Reading it, I did wonder, however, whether Defoe was not mocking his country's "mongrel" makeup even as he mocked those who pretended otherwise. Eighteenth century satire often disappoints our current sensibilities in that way. These lines at least could be read as mockery:A true-born Englishman’s a contradiction,In speech an irony, in fact a fiction.
The tone throughout is complex, simultaneously mocking and celebratory. Rather than mock-celebrating the messy reality, however, the poem mocks to celebrate. There's a kind of self-canceling exceptionalism: England is blessed because it encompasses everywhere. Ultimately, the celebration has a religious dimension. The Christian contradiction of God becoming man in a sense sacralizes the omnivorous lust that fuses conquered and conquerer:From whence a mongrel half-bred race there came,With neither name, nor nation, speech nor fame.In whose hot veins new mixtures quickly ran,Infus’d betwixt a Saxon and a Dane.While their rank daughters, to their parents just,Receiv’d all nations with promiscuous lust.This nauseous brood directly did containThe well-extracted blood of Englishmen.
Moreover, while the author glossing his own lines should not be granted an absolute interpretative authority, Defoe did, in an "Explanatory Preface" to a later edition, definitively spell out an inclusive ideology:Some think of England ’twas our Saviour meant,The Gospel should to all the world be sent:Since, when the blessed sound did hither reach,They to all nations might be said to preach.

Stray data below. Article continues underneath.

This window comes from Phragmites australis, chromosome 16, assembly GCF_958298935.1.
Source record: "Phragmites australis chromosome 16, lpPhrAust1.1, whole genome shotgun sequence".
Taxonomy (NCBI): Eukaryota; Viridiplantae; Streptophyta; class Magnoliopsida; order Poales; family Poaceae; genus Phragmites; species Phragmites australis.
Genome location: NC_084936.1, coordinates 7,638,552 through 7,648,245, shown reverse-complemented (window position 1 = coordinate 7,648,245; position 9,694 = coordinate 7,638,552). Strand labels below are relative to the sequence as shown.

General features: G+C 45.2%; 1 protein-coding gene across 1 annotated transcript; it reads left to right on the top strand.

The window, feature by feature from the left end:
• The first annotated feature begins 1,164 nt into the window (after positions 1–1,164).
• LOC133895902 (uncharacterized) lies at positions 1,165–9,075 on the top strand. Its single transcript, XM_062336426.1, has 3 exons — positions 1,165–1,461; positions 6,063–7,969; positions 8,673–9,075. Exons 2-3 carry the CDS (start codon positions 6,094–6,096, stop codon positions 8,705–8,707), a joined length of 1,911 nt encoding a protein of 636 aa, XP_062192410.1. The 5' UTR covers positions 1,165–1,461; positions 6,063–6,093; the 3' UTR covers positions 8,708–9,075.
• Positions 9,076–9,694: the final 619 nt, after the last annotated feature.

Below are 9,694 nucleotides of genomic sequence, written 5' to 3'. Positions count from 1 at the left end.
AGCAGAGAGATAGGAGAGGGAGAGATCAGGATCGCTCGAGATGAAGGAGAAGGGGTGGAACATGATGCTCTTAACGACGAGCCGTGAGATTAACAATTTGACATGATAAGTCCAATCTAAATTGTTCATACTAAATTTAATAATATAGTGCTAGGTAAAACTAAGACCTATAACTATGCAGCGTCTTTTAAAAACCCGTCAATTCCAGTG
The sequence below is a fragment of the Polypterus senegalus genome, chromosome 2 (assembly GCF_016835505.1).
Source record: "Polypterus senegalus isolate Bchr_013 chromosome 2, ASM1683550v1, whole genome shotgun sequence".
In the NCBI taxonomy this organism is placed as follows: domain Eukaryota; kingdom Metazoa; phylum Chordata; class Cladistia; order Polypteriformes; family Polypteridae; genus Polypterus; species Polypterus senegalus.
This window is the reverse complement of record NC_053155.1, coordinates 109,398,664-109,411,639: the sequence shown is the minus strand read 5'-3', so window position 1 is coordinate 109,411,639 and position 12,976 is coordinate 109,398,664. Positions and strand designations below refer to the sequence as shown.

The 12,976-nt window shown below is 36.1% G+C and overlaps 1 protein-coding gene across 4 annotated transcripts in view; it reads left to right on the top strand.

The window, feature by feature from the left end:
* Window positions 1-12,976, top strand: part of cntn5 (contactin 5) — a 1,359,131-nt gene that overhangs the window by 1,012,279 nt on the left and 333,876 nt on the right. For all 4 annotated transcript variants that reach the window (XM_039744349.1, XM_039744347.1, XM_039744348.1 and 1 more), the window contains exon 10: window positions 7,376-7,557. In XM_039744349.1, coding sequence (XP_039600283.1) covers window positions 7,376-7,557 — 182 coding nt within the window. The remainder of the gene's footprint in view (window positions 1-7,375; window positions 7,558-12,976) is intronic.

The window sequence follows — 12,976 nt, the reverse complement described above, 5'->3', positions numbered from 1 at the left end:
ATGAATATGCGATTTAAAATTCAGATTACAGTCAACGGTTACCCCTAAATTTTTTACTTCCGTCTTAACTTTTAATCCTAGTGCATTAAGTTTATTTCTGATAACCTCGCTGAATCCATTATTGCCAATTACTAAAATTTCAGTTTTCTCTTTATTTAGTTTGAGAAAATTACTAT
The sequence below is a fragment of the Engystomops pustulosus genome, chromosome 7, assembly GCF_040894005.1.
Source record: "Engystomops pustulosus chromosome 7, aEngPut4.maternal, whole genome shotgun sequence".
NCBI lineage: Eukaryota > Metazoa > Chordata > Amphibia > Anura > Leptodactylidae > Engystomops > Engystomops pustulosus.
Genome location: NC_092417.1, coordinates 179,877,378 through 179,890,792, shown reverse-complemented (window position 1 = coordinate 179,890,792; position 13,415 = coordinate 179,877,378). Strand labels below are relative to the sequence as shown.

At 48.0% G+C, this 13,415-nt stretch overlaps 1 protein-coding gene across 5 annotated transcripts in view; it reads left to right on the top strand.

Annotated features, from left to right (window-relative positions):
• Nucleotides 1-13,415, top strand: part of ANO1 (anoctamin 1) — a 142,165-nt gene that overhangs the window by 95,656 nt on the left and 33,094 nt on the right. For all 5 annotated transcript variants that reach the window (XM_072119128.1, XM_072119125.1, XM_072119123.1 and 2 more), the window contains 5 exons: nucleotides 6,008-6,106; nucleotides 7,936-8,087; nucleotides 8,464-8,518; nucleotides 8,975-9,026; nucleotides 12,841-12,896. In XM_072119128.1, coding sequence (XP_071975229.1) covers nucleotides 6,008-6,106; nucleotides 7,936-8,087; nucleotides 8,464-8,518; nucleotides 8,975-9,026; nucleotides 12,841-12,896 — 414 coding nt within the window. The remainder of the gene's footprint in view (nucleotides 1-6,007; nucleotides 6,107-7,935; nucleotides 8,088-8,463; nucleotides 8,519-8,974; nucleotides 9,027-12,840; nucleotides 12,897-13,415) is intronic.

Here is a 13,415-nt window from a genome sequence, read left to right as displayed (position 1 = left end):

For why should not our neighbours be as good as we to derive from? And I must add that, had we been an unmixed nation, I am of opinion it had been to our disadvantage. For, to go no further, we have three nations about us as clear from mixtures of blood as any in the world, and I know not which of them I could wish ourselves to be like—I mean the Scots, the Welsh and Irish; and if I were to write a reverse to the satire, I would examine all the nations of Europe, and prove that those nations which are most mixed are the best, and have least of barbarism and brutality among them.Defoe's response to the nativism of his day is indeed fully relevant today:
From hence I only infer that an Englishman, of all men, ought not to despise foreigners as such, and I think the inference is just, since what they are to-day, we were yesterday, and to-morrow they will be like us. If foreigners misbehave in their several stations and employments, I have nothing to do with that; the laws are open to punish them equally with natives, and let them have no favour.Also astonishingly contemporary is Defoe's defense of a foreign-born (Dutch) king -- as is the abuse heaped upon that imported chief executive:
Nor would I be misrepresented as to the ingratitude of the English to the King and his friends, as if I meant the English as a nation are so. The contrary is so apparent, that I would hope it should not be suggested of me; and, therefore, when I have brought in Britannia speaking of the King, I suppose her to be the representative or mouth of the nation as a body. But if I say we are full of such who daily affront the King and abuse his friends, who print scurrilous pamphlets, virulent lampoons, and reproachful public banter against both the King's person and Government, I say nothing but what is too true. And that the satire is directed at such I freely own, and cannot say but I should think it very hard to censured for this satire while such remained unquestioned and tacitly approved.Next up: Robin Crusoe's tips for neocolonialist counterinsurgents. Sketchy memory tells me that this will not be as satisfying.
*See also Sullivan's Sunday Times column on the U.S.'s mixed ethnic heritage.